*Clerodendrum ugandense – Blue butterfly flower. My friend Ellen gave me a start of this plant in spring. It made two large flower heads in late July. The photo was taken with a borrowed camera a few weeks ago - it's almost done now. .

*Clitoria ternatea- the Blue Butterfly Pea climbed the obelisk and is flaunting bright blue flowers. The Ipomoea Moon vine grows next to it but it got a late start and hasn’t bloomed yet.

*Conoclinium greggii Gregg’s Mistflower – just starting to bloom in front wildflower bed

Coreopsis 'Crème Brulee' (5 plants) has flowers but in fewer numbers than in July

Crocosmia, may be ‘Lucifer’ – sprays of orange flowers on 4 plants – but few buds left to open along the stems

Cuphea ignea, Cigar flower, covered in tiny orange flowers

Cuphea llavea – small pink & lavender form (two plants), covered in tiny flowers

Cuphea llavea –red & purple ‘Batfaced’, covered in flowers

Cuphea llavea 'Georgia Scarlet', covered in red-orange & purple flowers

Dianthus – a few pink and red ‘Telstar’ hybrids haven’t given up!

Echinacea purpurea alba? – a white coneflower with a few drying flowers left

Evolvulus glomeratus, the ‘Blue Daze’ are tough as nails and making flowers

Gaura lindheimerii ‘The Bride’ (two plants), still making a few small flowers on long wands

Gaura lindheimerii, unknown tall rose-pink variety (‘Pink Cloud’?), some flowers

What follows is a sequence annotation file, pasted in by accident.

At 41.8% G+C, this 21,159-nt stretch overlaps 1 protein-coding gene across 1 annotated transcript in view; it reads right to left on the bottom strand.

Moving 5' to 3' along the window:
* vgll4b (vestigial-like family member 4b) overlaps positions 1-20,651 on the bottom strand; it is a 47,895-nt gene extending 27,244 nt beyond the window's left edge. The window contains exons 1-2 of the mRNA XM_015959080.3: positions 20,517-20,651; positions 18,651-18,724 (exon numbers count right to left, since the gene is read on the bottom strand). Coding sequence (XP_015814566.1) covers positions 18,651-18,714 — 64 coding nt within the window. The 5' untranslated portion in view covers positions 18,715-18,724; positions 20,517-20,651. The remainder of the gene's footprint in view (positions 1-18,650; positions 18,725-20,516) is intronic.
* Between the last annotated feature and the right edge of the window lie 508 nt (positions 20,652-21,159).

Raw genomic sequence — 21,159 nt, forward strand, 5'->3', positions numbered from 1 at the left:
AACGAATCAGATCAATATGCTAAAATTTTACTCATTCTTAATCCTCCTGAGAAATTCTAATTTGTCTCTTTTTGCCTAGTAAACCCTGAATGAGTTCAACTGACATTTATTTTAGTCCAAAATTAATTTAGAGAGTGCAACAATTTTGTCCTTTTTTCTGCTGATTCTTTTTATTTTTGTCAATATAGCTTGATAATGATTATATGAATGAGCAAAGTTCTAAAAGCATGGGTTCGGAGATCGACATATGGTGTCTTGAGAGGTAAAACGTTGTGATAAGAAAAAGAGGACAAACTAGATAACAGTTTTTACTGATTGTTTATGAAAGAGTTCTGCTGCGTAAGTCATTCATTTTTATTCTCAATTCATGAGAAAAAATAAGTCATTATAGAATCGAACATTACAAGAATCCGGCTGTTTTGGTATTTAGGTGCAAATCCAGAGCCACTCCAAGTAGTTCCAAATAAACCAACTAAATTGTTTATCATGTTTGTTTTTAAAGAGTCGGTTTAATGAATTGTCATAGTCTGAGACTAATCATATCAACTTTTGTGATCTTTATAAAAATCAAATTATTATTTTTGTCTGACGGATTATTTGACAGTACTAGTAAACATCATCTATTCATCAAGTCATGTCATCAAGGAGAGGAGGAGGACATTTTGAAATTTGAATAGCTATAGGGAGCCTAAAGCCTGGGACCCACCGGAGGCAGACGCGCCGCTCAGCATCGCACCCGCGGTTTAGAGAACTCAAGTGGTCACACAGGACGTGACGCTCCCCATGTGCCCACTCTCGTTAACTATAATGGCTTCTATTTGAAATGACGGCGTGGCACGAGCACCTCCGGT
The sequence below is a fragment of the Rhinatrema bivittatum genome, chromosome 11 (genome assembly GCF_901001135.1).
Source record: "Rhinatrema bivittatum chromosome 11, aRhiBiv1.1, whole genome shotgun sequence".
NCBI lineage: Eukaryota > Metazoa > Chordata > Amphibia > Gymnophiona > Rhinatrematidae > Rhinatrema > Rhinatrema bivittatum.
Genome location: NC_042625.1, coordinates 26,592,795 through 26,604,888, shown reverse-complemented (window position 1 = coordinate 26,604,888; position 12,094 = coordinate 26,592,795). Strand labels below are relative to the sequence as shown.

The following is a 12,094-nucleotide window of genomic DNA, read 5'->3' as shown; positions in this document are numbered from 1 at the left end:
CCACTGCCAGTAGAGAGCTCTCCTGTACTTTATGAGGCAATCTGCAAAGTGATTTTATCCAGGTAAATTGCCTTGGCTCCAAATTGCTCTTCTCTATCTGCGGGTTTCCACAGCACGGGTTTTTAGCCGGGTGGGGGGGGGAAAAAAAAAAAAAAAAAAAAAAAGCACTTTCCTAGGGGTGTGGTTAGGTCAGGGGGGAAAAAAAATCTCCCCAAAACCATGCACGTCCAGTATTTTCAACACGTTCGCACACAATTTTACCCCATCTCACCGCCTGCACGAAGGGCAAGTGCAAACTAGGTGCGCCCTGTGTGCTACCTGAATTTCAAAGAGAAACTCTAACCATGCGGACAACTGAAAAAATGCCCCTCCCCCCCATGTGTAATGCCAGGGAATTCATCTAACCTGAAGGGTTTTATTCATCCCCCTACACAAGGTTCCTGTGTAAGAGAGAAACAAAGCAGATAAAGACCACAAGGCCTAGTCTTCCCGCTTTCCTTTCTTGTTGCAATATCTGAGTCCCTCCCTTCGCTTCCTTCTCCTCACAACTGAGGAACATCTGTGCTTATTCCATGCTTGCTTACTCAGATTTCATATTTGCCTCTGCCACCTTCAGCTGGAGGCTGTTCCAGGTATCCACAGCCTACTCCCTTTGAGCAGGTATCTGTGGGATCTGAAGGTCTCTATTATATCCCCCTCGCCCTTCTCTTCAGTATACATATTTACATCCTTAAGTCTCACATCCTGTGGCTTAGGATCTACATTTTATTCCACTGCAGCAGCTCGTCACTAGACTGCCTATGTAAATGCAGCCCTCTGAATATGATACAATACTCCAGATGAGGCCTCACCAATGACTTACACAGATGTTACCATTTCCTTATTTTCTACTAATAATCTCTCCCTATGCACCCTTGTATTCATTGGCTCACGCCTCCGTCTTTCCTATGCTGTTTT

Helianthus, might be a native? This 9-foot tall annual sunflower has more seedheads than buds or blooms right now.

*Hemerocallis ‘Pinocchio’ two flowers – can’t believe it

Hibiscus moscheutos ‘Blue River II’, a few buds – no open blooms.

Impatiens walleriana, bedding impatiens. More than a dozen plants, some with many flowers, some barely alive

*Indigofera amblyantha? A couple of flowers on the pink false-indigo – think that’s the right species

Ipomoea quamoclit, Cypress vine. Many red flowers open each morning and are fried by afternoon. The hummingbirds better be morning persons.

Lagerstroemia indica, pink crepe myrtles. Five were in bloom in July – the sixth has joined them.

Lagerstroemia x hybrida ‘Acoma’ white crepemyrtles (2 trees); they keep blooming if I deadhead

Lagerstroemia indica 'Catawba', in container. I cut off the old blooms a few weeks back and it’s made new buds and blooms.

Lantana, only the white trailing kind is blooming – the others are not blooming and the leaves look hideous– maybe the Lantana lacebugs are sucking them dry.

Lavandula intermedia 'Provence', I cut it back a couple of weeks ago and it’s reblooming

Lavandula multifida, non-stop flowers on this fernleaf lavender. The plant is 8 times the size it was when planted in spring. Too bad it doesn’t smell like lavender.

Liriope muscari, in flower around beds both front, back and side.

Lobularia maritime, Sweet alyssum – one plant still blooming from late winter